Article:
monophthong


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mon·oph·thong

 (mŏn′əf-thông′, -thŏng′)
n.
1. A single vowel articulated without change in quality throughout the course of a syllable, as the vowel of English bed.
2. Two written vowels representing a single sound, as oa in boat.

[Late Greek monophthongos : Greek mono-, mono- + Greek phthongos, sound.]

mon′oph·thon′gal (-thông′gəl, -thŏng′-) adj.

monophthong

(ˈmɒnəfˌθɒŋ)
n
(Phonetics & Phonology) a simple or pure vowel
[C17: from Greek monophthongos, from mono- + thongos sound]
monophthongal adj

mon•oph•thong

(ˈmɒn əfˌθɔŋ, -ˌθɒŋ)

n.
a vowel sound retaining the same quality throughout its duration. Compare diphthong (def. 1).
[1610–20; < Greek monóphthongos=mono- mono- + phthóngos sound]
mon′oph•thon`gal (-gəl) adj.
Translations
monophtongue
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References in periodicals archive ?
If, however, NEAR is followed by a vowel, it seems to be realized as a monophthong plus /r/.
The formation of diphthong is the process of creating a diphthong of the original monophthong.
Ten Pahari native speakers participated in the study and were given a list of 12 Pahari monophthongs in CVC context for recording where V is the target monophthong.
In most dialects of English the vowel in bait is a diphthong, that is, it glides from one vowel /e/, to another, /i/, transcribed as [eI]; however, in Western Canadian English, the vowel in bait is often a monophthong, phonetically transcribed as [e] (Hagiwara, 2005; K.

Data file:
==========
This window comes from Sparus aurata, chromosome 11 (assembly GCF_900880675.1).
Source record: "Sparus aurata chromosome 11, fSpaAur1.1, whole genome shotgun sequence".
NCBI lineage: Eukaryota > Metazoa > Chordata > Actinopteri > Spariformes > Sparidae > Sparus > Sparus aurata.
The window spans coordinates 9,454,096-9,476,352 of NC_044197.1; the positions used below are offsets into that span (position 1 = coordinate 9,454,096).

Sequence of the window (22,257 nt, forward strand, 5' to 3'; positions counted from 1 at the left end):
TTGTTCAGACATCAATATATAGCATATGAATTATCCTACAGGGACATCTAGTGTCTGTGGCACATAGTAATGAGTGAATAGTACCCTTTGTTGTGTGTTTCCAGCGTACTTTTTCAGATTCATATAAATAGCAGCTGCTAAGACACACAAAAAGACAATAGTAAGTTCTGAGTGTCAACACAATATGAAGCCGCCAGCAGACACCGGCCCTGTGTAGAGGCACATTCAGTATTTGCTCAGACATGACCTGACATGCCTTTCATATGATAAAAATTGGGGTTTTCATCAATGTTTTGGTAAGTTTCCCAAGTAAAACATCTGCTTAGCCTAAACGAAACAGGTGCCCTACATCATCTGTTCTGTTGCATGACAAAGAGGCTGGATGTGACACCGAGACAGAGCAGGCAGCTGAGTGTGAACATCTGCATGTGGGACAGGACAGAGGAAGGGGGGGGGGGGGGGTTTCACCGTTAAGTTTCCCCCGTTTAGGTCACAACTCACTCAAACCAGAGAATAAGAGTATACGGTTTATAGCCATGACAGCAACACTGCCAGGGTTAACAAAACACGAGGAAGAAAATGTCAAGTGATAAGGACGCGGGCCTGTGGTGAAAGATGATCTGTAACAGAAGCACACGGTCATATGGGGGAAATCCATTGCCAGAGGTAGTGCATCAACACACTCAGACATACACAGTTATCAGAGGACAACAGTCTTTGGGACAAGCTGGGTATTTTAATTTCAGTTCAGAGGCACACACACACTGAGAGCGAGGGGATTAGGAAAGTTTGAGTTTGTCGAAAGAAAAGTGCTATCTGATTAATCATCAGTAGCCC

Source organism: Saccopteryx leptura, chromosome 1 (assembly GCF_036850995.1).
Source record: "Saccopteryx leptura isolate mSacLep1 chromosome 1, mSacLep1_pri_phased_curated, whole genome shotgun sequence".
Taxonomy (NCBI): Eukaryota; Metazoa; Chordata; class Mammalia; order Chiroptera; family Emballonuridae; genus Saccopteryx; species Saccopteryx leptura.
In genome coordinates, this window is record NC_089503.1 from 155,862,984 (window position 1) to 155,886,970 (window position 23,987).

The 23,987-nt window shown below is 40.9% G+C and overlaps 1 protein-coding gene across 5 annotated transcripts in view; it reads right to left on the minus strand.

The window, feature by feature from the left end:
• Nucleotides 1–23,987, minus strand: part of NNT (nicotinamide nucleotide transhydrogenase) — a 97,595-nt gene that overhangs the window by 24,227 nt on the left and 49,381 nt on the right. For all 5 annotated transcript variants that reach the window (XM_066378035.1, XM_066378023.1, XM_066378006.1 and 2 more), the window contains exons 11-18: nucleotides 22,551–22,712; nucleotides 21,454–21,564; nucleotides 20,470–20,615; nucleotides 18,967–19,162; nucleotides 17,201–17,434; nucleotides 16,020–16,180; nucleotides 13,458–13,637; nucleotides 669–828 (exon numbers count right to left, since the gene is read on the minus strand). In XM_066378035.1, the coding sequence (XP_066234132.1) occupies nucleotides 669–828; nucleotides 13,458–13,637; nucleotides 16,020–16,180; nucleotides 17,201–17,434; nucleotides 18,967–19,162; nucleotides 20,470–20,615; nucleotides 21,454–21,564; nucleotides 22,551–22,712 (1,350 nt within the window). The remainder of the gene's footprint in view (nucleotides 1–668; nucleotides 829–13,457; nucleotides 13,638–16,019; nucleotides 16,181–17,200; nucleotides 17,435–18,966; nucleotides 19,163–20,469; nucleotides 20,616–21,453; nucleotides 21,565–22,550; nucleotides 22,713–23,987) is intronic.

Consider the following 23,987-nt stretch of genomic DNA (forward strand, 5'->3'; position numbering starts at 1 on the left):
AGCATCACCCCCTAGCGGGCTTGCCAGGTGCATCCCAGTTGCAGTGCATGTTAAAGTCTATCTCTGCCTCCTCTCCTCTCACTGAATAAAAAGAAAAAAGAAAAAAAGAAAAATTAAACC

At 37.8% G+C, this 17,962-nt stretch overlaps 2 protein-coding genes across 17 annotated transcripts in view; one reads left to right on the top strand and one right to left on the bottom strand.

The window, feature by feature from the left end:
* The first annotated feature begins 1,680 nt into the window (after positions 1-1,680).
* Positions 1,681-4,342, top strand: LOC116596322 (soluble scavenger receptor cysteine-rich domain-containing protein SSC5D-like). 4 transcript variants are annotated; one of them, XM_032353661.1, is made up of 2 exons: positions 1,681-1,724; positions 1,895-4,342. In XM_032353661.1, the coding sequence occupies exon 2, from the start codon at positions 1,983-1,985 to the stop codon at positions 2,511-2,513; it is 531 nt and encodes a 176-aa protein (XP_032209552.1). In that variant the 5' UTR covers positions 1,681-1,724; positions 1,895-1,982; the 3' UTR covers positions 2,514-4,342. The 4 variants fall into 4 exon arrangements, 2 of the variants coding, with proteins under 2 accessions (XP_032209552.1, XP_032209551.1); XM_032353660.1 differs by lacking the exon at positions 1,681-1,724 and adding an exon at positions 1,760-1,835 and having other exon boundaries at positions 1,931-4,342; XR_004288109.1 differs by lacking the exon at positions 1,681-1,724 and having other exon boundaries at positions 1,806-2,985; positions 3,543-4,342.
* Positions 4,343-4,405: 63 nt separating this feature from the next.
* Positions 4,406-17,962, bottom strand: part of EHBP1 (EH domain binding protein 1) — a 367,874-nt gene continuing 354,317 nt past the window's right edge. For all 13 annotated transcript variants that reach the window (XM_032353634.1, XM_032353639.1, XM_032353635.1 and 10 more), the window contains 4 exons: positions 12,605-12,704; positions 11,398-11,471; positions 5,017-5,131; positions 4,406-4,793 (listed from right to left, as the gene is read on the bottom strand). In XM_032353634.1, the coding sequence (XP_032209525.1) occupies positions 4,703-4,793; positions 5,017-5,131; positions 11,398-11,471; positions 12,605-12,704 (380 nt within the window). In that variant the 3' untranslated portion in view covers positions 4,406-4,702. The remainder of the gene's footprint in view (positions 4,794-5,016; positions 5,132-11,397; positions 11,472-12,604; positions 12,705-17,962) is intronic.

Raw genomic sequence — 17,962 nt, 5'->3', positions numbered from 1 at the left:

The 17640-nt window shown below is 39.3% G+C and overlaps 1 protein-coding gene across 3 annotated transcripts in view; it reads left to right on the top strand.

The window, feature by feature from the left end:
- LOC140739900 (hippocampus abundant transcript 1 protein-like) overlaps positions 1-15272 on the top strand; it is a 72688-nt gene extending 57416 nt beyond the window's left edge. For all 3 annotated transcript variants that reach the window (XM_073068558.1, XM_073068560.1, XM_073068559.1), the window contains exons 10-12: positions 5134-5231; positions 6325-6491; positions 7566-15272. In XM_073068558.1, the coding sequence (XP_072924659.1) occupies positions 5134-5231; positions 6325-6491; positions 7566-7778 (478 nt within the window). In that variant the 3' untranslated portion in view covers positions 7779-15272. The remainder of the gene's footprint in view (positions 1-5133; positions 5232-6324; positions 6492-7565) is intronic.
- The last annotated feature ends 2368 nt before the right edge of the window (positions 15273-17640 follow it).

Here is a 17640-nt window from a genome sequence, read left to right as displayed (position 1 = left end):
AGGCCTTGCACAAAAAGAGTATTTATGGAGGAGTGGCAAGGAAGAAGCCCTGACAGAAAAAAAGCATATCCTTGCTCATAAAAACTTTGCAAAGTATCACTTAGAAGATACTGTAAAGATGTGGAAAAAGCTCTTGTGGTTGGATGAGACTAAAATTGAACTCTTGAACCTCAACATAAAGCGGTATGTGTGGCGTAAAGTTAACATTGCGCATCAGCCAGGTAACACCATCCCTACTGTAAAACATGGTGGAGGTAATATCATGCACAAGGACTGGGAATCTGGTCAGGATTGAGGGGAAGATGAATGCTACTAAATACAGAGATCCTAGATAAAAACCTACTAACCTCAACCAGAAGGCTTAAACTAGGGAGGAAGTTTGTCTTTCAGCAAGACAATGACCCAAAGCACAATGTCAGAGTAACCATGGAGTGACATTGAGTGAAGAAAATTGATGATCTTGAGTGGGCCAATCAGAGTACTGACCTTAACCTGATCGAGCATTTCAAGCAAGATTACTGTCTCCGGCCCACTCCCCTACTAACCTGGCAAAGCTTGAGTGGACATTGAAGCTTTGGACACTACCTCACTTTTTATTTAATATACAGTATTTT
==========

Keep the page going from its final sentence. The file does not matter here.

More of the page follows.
in 'gate', /e CAPITAL I/ is pronounced as a monophthong, /e:/.
Use of the OO for /U/ is grouped with other spellings for monophthong vowels that are not categorized as either "short" or "long," and Kirby spelled these with 83% accuracy.
This process involves the loss of the second part of a diphthong in order to create a monophthong.
Simultaneously, forms like heegh 'high' found north of the Humber seem to show that the monophthong [e:] remained unchanged in that region (Brunner 1963: 23).
r/ 'to hear,' which are characterized by a standard monophthong and dialectal loss of the infinitive ending.
There are five monophthong vowels in Spanish: /i/, /e/, /u/, /o/, and /a/.
27) For example, in Viitso 2003:12: "Except for some foreign proper names, the co-occurrence of both a long monophthong or a diphthong and a geminate obstruent in a word with a syllable of Q2 is restricted (a) to genitive plural forms of some nouns and (b) to the second-person present-tense forms of monosyllabic vocalic verb stems, both of which have the suffix -te".
The original ending -y' [TEXT NOT REPRODUCIBLE IN ASCII] was either reduced to a monophthong -y [TEXT NOT REPRODUCIBLE IN ASCII] or inherited from the Akkadian plur.